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Reproduction and Development

Lab Overview

 

The R&D Lab develops research, knowledge transfer and consulting services in biology, biotechnology and medicine of reproductive and developmental processes in animals, including lab comparative medicine models for other animal species and humans. The R&D Lab performs fundamental, applied and translational research, involving a high level of interdisciplinary collaboration within the lab, with CIISA’s and other national labs, and of internationalization. This interdisciplinary and translational atmosphere is well reflected in the broad academic backgrounds of R&D Lab team members, PhD students and postdoctoral fellows (veterinary doctors, medical doctors, animal scientists, biologists, biotechnologists, microbiologists and health technicians). The R&D Lab displays state-of-art facilities and expertise in reproductive assessment and technologies at the animal, endocrine, tissue, cellular and molecular levels. The R&D Lab runs a transgenic mouse setting, involving several own transgenic and genetic knock-out and knock-in mutants, which are ancillary tools in embryonic and postnatal normal and abnormal development, including cancer. The R&D Lab is also in the front of research on the interactions between host and infectious agents causing reproductive failure is animal species. Technology transfer, scientific and technical consulting and formation are provided to other national and international reproductive labs, pharmaceutic companies, farmer’s cooperatives and animal breeders

 

Highlights 


Notch signaling in tumour development

A new model of adult physiological and pathological angiogenesis was proposed in which endothelial Jagged1 binds to and preferentially activates Notch4 receptor in the endothelial layer, directing the Notch4 expressing cells to differentiate and transform into smooth muscle cell (SMC), locally, while Dll4 ligand binds to and activates Notch1, leading to the transcription of Jag1, promoting vascular maturation downstream of VEGF. 

Endothelial specific Dll4loss-of-function compromised both tumor growth and metastasis. Regarding tumor growth, endothelial Dll4 knockout stimulates the development of a dense but leaky vasculature, immature and non-functional, which ends up undergoing regression, thus limiting tumor burden. Most importantly, the metastasis process is impaired, by the specific effect of endothelial Dll4 inhibition. Not only endothelial Dll4 inhibition is responsible for a reduction in epithelial-to-mesenchimal transition, as it seems to lead to a decrease of cancer stem cell clone selection in the primary tumor.

 

Selected Publications


Murta, D., Batista, M., Silva, E., Trindade, A., Henrique, D., Duarte, A., Lopes da Costa, L. (2013). Dynamics of Notch pathway expression during mouse testis post-natal development and along the spermatogenic cycle. PLoS ONE8(8): e72767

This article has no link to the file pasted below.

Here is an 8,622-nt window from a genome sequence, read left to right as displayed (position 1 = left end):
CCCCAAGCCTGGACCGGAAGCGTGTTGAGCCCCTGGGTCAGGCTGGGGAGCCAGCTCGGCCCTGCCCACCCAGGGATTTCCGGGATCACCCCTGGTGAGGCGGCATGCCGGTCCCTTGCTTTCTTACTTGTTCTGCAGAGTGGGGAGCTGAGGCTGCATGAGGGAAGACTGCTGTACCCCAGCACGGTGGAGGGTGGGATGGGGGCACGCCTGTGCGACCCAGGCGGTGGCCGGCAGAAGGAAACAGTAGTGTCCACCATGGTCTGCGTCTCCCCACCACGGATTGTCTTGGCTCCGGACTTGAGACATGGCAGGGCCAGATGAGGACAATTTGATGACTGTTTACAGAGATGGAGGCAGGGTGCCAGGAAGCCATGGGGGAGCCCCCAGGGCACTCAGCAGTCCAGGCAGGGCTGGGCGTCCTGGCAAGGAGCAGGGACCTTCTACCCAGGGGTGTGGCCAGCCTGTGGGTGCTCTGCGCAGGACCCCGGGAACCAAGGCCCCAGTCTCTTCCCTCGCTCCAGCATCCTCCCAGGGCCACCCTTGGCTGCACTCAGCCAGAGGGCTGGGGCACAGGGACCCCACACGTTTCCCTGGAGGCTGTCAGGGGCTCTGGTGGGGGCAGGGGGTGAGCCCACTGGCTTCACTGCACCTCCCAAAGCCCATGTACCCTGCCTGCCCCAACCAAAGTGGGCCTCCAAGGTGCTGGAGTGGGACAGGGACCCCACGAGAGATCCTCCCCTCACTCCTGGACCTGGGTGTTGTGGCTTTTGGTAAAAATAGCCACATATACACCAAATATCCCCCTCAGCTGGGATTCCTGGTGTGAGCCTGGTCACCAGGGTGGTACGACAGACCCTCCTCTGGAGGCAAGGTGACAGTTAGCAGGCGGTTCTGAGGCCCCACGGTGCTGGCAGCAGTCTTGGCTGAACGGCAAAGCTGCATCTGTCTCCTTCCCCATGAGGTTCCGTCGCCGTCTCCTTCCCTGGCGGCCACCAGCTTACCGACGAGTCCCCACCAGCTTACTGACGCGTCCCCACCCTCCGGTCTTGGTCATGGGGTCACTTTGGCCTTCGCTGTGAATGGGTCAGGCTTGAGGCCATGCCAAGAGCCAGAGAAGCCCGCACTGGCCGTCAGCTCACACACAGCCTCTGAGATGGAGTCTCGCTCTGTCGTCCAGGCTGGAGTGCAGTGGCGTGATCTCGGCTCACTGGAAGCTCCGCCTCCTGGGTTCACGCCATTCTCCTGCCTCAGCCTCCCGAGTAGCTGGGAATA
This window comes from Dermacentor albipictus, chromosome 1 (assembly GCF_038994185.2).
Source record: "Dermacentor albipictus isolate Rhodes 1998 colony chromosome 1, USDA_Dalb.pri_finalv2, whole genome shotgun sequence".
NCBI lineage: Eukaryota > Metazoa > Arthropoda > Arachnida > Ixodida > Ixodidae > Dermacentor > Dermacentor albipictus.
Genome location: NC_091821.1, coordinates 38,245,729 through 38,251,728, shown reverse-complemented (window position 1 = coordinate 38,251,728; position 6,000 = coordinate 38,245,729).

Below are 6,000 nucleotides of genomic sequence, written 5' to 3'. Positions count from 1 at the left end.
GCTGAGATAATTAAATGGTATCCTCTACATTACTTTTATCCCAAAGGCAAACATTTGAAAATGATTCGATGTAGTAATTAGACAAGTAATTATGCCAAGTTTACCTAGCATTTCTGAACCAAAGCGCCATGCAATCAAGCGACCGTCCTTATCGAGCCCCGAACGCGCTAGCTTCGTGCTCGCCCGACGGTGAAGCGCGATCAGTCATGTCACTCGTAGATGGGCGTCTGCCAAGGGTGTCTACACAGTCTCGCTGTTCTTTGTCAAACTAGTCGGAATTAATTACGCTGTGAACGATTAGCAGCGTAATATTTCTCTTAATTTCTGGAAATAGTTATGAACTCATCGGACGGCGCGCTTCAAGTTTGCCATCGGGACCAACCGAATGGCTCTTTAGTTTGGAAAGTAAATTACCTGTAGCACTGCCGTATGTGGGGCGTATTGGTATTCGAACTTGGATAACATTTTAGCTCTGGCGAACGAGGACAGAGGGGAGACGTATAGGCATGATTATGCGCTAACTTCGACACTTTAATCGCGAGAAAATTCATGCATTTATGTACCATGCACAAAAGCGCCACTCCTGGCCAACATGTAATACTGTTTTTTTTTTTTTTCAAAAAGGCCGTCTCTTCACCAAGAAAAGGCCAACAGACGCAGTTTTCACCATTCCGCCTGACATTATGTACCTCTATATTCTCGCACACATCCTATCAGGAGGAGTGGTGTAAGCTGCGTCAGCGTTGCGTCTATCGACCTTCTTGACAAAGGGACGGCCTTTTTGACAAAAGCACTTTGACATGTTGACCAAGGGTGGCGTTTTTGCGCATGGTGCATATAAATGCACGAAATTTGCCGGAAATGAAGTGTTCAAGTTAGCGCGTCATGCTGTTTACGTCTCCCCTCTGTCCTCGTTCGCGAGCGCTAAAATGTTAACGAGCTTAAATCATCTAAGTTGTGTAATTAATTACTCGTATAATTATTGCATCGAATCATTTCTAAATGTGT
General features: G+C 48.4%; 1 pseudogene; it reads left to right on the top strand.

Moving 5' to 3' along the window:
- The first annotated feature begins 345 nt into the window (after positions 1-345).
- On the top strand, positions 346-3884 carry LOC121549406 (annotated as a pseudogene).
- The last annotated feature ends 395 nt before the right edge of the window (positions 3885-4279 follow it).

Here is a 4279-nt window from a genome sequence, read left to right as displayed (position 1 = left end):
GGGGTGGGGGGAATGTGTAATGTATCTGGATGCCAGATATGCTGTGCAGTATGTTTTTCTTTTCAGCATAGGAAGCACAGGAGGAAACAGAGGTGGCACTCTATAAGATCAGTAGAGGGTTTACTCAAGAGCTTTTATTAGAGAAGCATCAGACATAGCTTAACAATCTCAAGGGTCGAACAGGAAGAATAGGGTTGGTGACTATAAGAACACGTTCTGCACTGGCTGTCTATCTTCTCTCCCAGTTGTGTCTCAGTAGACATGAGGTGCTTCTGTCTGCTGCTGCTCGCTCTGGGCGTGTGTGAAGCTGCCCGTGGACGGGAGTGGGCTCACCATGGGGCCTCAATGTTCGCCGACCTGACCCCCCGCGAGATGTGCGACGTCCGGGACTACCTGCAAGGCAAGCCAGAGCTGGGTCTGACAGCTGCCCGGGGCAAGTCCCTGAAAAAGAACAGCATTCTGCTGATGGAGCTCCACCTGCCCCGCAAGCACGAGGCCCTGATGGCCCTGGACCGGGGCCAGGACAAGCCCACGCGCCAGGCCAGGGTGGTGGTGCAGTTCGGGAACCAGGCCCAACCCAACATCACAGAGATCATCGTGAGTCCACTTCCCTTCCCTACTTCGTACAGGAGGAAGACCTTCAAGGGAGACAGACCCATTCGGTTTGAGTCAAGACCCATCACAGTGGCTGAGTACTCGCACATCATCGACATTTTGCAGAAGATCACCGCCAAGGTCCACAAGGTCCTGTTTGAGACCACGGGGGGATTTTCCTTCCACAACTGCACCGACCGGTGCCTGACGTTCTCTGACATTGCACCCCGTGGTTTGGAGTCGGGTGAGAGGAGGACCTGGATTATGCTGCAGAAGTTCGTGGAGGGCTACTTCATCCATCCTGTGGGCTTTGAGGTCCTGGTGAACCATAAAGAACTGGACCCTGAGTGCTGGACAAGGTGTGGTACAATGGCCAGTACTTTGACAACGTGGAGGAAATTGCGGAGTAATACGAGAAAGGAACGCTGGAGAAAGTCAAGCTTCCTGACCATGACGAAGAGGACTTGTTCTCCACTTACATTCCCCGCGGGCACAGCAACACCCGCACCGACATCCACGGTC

Galvão A., L. Valente, D.J. Skarzynski, A. Szóstek, K.K. Piotrowska-Tomala, D. Ramilo, M.R. Rebordão, L. Mateus, G. Ferreira-Dias (2013). Effect of cytokines and ovarian steroids on equine endometrium: an in vitro study. Reproduction, Fertility and Development, 25(7):985-997. 

Pimenta, J Sardinha, CC Marques, A Domingos, MC Baptista, JP Barbas, IC Domingos, P. Mesquita, P Pessa, R Soares, A Viegas, E Cabrita, A.E.M. Horta, CA Fontes, JAM Prates, RMLN Pereira (2013). Inhibition of ovine in vitro fertilization by anti-Prt antibody. Hypothetical model for Prt-ZP interaction. Reproductive Biology and Endocrinology, 11:25.     

Murta, D., Batista, M., Trindade, A., Silva, E., Henrique, D., Duarte, A., Lopes-da-Costa, L. (2014). In vivo Notch signaling blockade induces abnormal spermatogenesis in the mouse. PLoS ONE9(11): e113365 

Henriques S, Silva E, Lemsaddek A, Lopes-da-Costa L, Mateus L. (2014). Genotypic and phenotypic comparison of Escherichia coli from uterine infections with different outcomes: clinical metritis in the cow and pyometra in the bitch, Veterinary Microbiology, 170:109-116.

Galvão A, D.J. Skarzynski, G. Ferreira-Dias (2015). Nodal promotes functional luteolysis via downregulation of progesterone and prostaglandins E2 and promotion of PGF2 alpha synthetic pathways in mare corpus luteum. Endocrinology. 157(2):858-71.

Pedrosa AR, Trindade A, Carvalho C, Graça J, Carvalho S, Peleteiro MC, Adams RH and Duarte A. (2015). Endothelial Jagged1 promotes solid tumor growth through both pro-angiogenic and angiocrine functions. Oncotarget, 6(27), 24404-24423.

Pedrosa AR, Trindade A, Fernandes AC, Carvalho C, Gigante J, Tavares AT, Diéguez-Hurtado R, Yagita H, Adams RH and Duarte A. (2015). Endothelial JAGGED1 antagonizes dll4 regulation of endothelial branching and promotes vascular maturation downstream of dll4/notch1. Arteriosclerosis, thrombosis, and vascular biology35(5), 1134-1146.

Henriques S., Silva E., Silva M.F., Carvalho S., Diniz P., Lopes-da-Costa L., Mateus L. Immunomodulation in the canine endometrium by uteropathogenic Escherichia coli. Veterinary Research, 2016, 47:114.